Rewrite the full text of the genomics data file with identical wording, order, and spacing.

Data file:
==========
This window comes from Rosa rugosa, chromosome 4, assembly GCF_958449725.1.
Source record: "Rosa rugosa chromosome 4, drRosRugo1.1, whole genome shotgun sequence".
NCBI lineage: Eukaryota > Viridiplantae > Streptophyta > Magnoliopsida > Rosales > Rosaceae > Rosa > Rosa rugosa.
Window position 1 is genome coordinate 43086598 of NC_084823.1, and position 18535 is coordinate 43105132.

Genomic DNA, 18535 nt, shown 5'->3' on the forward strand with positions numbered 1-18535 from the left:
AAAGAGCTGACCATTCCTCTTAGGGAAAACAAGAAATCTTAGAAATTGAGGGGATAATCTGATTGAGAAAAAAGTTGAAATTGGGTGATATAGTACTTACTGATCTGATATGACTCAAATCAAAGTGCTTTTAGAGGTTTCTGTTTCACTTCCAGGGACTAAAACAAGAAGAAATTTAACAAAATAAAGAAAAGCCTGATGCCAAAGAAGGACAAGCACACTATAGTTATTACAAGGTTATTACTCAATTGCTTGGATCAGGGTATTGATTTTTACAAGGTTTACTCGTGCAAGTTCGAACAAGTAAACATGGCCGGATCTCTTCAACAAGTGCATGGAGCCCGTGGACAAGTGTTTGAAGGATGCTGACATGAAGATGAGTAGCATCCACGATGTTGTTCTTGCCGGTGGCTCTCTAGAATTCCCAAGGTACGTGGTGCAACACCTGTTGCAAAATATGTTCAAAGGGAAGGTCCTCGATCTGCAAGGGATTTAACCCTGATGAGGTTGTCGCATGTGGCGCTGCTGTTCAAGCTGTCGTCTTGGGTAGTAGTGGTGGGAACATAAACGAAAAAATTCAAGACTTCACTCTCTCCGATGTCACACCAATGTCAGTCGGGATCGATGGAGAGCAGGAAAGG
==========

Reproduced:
This window comes from Rosa rugosa, chromosome 4, assembly GCF_958449725.1.
Source record: "Rosa rugosa chromosome 4, drRosRugo1.1, whole genome shotgun sequence".
NCBI lineage: Eukaryota > Viridiplantae > Streptophyta > Magnoliopsida > Rosales > Rosaceae > Rosa > Rosa rugosa.
Window position 1 is genome coordinate 43086598 of NC_084823.1, and position 18535 is coordinate 43105132.

Genomic DNA, 18535 nt, shown 5'->3' on the forward strand with positions numbered 1-18535 from the left:
AAAGAGCTGACCATTCCTCTTAGGGAAAACAAGAAATCTTAGAAATTGAGGGGATAATCTGATTGAGAAAAAAGTTGAAATTGGGTGATATAGTACTTACTGATCTGATATGACTCAAATCAAAGTGCTTTTAGAGGTTTCTGTTTCACTTCCAGGGACTAAAACAAGAAGAAATTTAACAAAATAAAGAAAAGCCTGATGCCAAAGAAGGACAAGCACACTATAGTTATTACAAGGTTATTACTCAATTGCTTGGATCAGGGTATTGATTTTTACAAGGTTTACTCGTGCAAGTTCGAACAAGTAAACATGGCCGGATCTCTTCAACAAGTGCATGGAGCCCGTGGACAAGTGTTTGAAGGATGCTGACATGAAGATGAGTAGCATCCACGATGTTGTTCTTGCCGGTGGCTCTCTAGAATTCCCAAGGTACGTGGTGCAACACCTGTTGCAAAATATGTTCAAAGGGAAGGTCCTCGATCTGCAAGGGATTTAACCCTGATGAGGTTGTCGCATGTGGCGCTGCTGTTCAAGCTGTCGTCTTGGGTAGTAGTGGTGGGAACATAAACGAAAAAATTCAAGACTTCACTCTCTCCGATGTCACACCAATGTCAGTCGGGATCGATGGAGAGCAGGAAAGG